Pressing on with Remote Lab Trials

by Ken Forziati , Director of Business Development & Product Management

September 22, 2020

Perseverance in the face of uncertainty is the recurring theme that many members of the industries we serve continue to communicate. We are all aware of the challenges the pandemic has had on our businesses and everyday life. We do our best to adapt, innovate, and carry on, making the necessary adjustments to overcome those challenges. Now that Parkinson Technologies’ Marshall & Williams Biax Lab operates at full capacity, we have adopted new techniques to help customers achieve successful trials.

The most common obstacles customers continue to face are COVID-19 related travel restrictions. Some researchers are reluctant to travel due to personal safety concerns, or they may face strict corporate edicts prohibiting them from making the trip to Woonsocket. Those coming from areas where the virus is not adequately contained may be required to quarantine or obtain COVID testing before arrival in Rhode Island, and international travel is not yet permitted.  These travel restrictions are a hindrance, but researchers still need to continue their product development initiatives.

Nothing can substitute for being side-by-side with a technician during a trial. The ability to observe the process in person, analyze data, discuss the recommendations, and make process adjustments in real-time are the true benefits of conducting trials at our technology labs. However, for those unable to make the journey to Woonsocket, RI, there are viable alternatives.

Like other aspects of everyday business activities, researchers can now benefit from technology that allows for remote trials. Through phone and video conferencing, trials can continue as scheduled. Mobile cameras and high-speed internet offer a real-time observation. Of course, the obvious benefit is not having to travel. However, another unforeseen benefit that researchers who already conducted trials have discovered is the ability for multiple locations to remote into the trial to share in those observations.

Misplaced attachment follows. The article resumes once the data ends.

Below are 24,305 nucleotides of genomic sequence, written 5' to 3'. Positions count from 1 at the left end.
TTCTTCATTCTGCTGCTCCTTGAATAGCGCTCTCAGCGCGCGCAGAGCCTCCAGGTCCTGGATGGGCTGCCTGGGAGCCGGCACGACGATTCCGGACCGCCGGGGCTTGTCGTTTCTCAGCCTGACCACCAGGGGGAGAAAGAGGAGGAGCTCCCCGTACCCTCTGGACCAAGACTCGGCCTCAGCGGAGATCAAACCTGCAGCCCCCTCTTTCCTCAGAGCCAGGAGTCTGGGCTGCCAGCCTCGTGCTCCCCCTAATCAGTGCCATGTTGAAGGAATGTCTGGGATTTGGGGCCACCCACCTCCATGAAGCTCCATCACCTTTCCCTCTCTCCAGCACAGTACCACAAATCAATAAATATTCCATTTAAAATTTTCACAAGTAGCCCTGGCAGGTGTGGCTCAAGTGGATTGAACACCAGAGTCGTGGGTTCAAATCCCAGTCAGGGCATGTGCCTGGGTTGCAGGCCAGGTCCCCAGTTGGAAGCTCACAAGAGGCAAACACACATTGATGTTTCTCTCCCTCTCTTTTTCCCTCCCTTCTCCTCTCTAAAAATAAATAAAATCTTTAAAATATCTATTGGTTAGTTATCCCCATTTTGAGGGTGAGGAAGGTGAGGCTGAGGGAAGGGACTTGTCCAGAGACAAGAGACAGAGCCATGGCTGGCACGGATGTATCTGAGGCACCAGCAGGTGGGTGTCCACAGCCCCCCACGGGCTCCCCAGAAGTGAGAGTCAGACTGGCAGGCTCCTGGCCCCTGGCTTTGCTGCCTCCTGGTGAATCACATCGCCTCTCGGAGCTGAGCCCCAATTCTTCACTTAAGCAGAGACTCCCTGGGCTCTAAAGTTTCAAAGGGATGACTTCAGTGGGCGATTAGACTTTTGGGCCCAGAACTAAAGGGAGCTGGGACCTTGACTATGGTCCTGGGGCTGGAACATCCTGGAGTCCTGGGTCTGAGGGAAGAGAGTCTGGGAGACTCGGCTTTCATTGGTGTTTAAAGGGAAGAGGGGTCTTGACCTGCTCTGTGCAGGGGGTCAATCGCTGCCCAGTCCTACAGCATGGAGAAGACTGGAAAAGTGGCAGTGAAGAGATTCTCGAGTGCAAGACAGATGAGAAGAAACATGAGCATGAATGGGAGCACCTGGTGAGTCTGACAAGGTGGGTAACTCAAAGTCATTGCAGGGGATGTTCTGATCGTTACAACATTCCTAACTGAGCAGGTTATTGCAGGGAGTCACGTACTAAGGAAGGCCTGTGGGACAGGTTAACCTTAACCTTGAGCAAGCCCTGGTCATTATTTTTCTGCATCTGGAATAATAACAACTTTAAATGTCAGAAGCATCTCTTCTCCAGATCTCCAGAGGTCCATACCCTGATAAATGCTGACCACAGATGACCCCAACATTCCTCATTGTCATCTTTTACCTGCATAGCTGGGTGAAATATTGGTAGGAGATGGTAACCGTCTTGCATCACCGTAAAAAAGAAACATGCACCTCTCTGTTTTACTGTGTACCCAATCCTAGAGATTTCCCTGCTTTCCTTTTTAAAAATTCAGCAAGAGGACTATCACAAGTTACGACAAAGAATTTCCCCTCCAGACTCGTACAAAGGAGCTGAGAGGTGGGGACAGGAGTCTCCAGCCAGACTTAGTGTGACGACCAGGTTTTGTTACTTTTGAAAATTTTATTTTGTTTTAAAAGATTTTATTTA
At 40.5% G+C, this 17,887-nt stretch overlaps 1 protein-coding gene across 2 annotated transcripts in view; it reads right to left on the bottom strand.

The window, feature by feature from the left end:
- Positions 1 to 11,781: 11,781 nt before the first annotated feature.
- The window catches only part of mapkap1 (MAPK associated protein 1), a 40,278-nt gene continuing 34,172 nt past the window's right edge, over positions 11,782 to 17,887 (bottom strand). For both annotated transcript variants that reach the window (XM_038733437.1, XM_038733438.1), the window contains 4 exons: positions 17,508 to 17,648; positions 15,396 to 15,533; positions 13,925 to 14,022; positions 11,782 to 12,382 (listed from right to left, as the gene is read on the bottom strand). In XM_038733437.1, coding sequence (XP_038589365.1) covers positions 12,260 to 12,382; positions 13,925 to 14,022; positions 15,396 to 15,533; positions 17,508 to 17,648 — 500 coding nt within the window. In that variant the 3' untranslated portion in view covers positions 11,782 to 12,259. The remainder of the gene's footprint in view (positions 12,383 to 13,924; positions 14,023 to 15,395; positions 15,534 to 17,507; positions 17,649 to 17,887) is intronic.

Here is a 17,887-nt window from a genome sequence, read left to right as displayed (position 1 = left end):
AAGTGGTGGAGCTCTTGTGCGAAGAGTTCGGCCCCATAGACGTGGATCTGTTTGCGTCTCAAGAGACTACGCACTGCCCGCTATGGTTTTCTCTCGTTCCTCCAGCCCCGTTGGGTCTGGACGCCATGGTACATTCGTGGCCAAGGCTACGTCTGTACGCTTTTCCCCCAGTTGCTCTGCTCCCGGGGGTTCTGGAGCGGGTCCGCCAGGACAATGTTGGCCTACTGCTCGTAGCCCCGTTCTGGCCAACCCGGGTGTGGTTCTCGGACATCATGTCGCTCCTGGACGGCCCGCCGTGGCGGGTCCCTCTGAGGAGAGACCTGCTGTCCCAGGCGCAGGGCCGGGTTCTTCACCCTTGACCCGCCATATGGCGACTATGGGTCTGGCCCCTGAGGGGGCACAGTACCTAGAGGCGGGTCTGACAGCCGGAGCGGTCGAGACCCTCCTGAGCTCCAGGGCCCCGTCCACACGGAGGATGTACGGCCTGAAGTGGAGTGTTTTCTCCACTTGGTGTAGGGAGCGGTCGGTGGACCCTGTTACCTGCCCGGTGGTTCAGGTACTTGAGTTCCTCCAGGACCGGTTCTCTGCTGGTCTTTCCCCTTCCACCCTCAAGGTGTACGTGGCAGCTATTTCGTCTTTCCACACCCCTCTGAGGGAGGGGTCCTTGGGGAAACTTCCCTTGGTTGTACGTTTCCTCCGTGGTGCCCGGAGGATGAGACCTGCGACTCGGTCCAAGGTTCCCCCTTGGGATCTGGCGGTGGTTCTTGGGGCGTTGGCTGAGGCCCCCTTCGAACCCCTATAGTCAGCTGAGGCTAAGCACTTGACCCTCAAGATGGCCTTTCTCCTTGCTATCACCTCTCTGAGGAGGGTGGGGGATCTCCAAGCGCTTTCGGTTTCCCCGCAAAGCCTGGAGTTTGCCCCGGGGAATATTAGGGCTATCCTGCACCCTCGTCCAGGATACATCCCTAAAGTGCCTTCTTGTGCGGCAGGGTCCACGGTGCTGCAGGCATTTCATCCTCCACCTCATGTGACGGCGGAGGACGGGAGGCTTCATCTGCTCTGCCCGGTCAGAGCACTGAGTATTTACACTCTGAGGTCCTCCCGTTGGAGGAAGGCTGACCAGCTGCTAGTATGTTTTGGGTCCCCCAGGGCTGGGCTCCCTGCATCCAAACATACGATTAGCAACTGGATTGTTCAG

Conducting trials remotely is a practical, if not ideal, solution, but a few contingencies should be addressed in advance. If the internet connection should fail, an alternative communication method should be ready, such as a landline or cell phone. Time differences can be an issue if the researcher’s location is in another time zone. Here in Rhode Island, we start trials at 8:00 am Eastern Time. If the researcher is in California, then their trials start at 5:00 am local Pacific Time, which may be less than ideal unless they are an early riser. For European or Asian customers, however, it can be a deal-breaker. Parkinson Technologies allows customers to send us their camera equipment if desired to ensure that it is the appropriate video quality/format for their needs.

Conducting remote trials is a reasonable alternative to traveling to the facility to be present for trials. Researchers willing to conduct remote trials have had good results, and more customers are now accepting rather than rejecting the idea. However, there is careful planning involved.

The biggest issue remains that the lab is booked to full capacity through the end of the year as we continue working through the backlog of work that the COVID related shutdowns created. It’s more difficult than ever to schedule everyone in their desired time frame, so please be sure to reach out to us well in advance when you would like to run trials to see when a suitable time slot is available.

For more information or to schedule a visit, please contact us.